You are watching your child play football. Suddenly, your child seems irritable, tired, and is not playing football as well as usual. Your child could be dehydrated. Untreated dehydration can cause heat related illness such as heat cramps, heat exhaustion, and heat stroke.
Dehydration occurs when the body loses more fluids then it takes in. Helmets and padding used in football, and other sports, increase the amount of sweating, contribute to greater fluid loss and may cause dehydration. Children are also prone to dehydration since they produce more heat when exercising, sweat less, have inaccurate thirst response to heat and do not adjust to sudden heat as well as adults do.
Children are more prone to becoming dehydrated if they are overweight, have a chronic illness such as diabetes, do not exercise regularly, have had a previous heat related illness and have extra layers of clothes on when playing sports.
Children should have a physical examination before playing any sport. If your child has gotten dehydrated playing sports in the past or has had a heat-related illness, let your child’s coach and physician know. The coach should also have your emergency contact numbers.
Before playing any game or practice, make sure your child drinks at least eight ounces of water 30 minutes before the activity. The athlete should also have water with them for every game and practice. The American Academy of Pediatrics recommends five ounces of water for an 88 pound child every 20 minutes and nine ounces of water for a 132 pound adolescent every 20 minutes. Athletes should also receive a 5 to 10 minute rest period for every 20 to 25 minutes of physical activity.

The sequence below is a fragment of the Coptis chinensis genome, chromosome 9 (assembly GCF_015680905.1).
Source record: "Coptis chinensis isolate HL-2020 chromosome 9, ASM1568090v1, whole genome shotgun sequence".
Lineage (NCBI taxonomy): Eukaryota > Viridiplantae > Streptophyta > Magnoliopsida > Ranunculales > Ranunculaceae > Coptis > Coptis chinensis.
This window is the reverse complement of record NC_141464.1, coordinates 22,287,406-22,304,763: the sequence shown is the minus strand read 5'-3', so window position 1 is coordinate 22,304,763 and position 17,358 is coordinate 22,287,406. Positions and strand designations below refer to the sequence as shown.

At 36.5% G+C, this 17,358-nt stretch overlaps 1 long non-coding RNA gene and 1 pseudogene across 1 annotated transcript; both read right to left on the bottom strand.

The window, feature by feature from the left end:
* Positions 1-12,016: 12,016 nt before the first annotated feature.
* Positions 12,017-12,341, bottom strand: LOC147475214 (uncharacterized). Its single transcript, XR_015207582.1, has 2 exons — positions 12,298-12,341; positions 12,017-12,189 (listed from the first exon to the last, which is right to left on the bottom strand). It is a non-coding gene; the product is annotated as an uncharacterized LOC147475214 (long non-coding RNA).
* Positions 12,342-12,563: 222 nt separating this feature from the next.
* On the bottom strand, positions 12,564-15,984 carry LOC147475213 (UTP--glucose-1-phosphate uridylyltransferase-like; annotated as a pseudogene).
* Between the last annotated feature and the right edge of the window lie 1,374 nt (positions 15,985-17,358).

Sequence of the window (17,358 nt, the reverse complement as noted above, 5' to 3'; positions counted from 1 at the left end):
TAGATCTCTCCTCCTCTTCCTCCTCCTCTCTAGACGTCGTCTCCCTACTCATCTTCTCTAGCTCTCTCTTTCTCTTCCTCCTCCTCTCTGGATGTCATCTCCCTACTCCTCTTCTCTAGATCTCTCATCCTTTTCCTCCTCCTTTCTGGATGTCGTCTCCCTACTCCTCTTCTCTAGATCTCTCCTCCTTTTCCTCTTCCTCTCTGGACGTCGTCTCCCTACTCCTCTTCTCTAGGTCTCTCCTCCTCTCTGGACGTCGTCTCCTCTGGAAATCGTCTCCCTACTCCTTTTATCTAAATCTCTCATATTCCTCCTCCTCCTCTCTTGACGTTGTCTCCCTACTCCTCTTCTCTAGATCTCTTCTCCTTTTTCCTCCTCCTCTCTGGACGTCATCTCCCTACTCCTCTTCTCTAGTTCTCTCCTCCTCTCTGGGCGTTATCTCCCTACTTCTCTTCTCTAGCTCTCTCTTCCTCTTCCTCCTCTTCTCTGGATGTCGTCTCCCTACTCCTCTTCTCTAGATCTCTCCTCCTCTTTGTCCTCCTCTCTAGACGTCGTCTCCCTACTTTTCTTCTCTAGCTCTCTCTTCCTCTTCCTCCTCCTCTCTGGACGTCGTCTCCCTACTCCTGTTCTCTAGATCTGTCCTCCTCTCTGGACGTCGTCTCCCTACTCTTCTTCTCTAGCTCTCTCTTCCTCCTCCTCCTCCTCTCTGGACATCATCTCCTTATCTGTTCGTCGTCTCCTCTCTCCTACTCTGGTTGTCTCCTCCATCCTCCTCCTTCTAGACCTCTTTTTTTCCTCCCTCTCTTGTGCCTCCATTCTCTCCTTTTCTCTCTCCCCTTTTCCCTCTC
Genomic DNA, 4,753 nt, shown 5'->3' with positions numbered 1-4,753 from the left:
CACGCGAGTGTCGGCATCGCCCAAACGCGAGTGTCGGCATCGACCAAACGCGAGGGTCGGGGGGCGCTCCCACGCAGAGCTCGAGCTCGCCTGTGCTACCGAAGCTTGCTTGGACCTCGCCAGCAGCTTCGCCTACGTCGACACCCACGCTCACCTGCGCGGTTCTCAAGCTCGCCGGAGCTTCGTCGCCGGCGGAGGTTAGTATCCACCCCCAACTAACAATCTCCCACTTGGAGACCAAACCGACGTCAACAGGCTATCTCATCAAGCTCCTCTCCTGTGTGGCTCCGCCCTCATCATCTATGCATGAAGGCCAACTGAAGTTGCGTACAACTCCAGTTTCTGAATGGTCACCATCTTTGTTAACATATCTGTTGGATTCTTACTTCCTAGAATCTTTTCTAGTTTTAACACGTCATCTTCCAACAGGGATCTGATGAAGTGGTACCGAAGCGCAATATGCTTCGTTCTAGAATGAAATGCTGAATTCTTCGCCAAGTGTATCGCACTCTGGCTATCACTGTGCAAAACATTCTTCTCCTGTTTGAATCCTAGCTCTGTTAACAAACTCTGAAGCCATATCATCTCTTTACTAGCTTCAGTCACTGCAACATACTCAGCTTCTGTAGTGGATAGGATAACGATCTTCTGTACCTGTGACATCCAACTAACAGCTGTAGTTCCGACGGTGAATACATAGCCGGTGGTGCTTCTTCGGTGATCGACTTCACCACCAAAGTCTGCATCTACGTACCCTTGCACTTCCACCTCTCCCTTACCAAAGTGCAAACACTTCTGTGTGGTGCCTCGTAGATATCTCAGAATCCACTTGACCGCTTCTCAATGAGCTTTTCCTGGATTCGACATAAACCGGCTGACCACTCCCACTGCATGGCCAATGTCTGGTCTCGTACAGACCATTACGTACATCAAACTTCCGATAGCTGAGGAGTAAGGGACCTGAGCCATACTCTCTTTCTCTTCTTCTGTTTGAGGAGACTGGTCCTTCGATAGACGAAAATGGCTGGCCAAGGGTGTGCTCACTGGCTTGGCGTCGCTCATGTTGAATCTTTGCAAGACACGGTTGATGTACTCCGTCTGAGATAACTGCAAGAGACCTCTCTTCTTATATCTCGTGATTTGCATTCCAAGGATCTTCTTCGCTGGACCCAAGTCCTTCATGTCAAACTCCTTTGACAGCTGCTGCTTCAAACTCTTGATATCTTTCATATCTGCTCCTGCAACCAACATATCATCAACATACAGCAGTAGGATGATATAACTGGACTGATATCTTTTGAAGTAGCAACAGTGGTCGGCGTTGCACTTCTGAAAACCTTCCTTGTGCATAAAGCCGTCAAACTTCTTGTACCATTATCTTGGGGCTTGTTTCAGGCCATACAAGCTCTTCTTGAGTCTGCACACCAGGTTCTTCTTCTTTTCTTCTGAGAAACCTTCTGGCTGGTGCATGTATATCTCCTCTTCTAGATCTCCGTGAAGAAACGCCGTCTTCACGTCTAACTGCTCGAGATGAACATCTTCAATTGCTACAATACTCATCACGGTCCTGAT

Kids will know if they are drinking enough water if there urine is the color of clear lemonade. If they are dehydrated if their urine will resemble the color of apple vinegar. A parent can check for possible dehydration by weighing the child before the game or practice and then weighing them after the game or practice. If the child weighs one pound less after the game or practice, then they have to drink at least 16 ounces of fluid to prevent dehydration.
The basic signs of dehydration are irritability, decreased concentration, fatigue, dizziness and headache. Teach your child to tell his coach if he/she experiences signs of dehydration during the game.
Clothing during sports should be limited to a single layer of light-colored, lightweight material to prevent dehydration and other heat related illness.
Children should be acclimated to the heat gradually over a two week period since they do not adjust to sudden increased temperatures.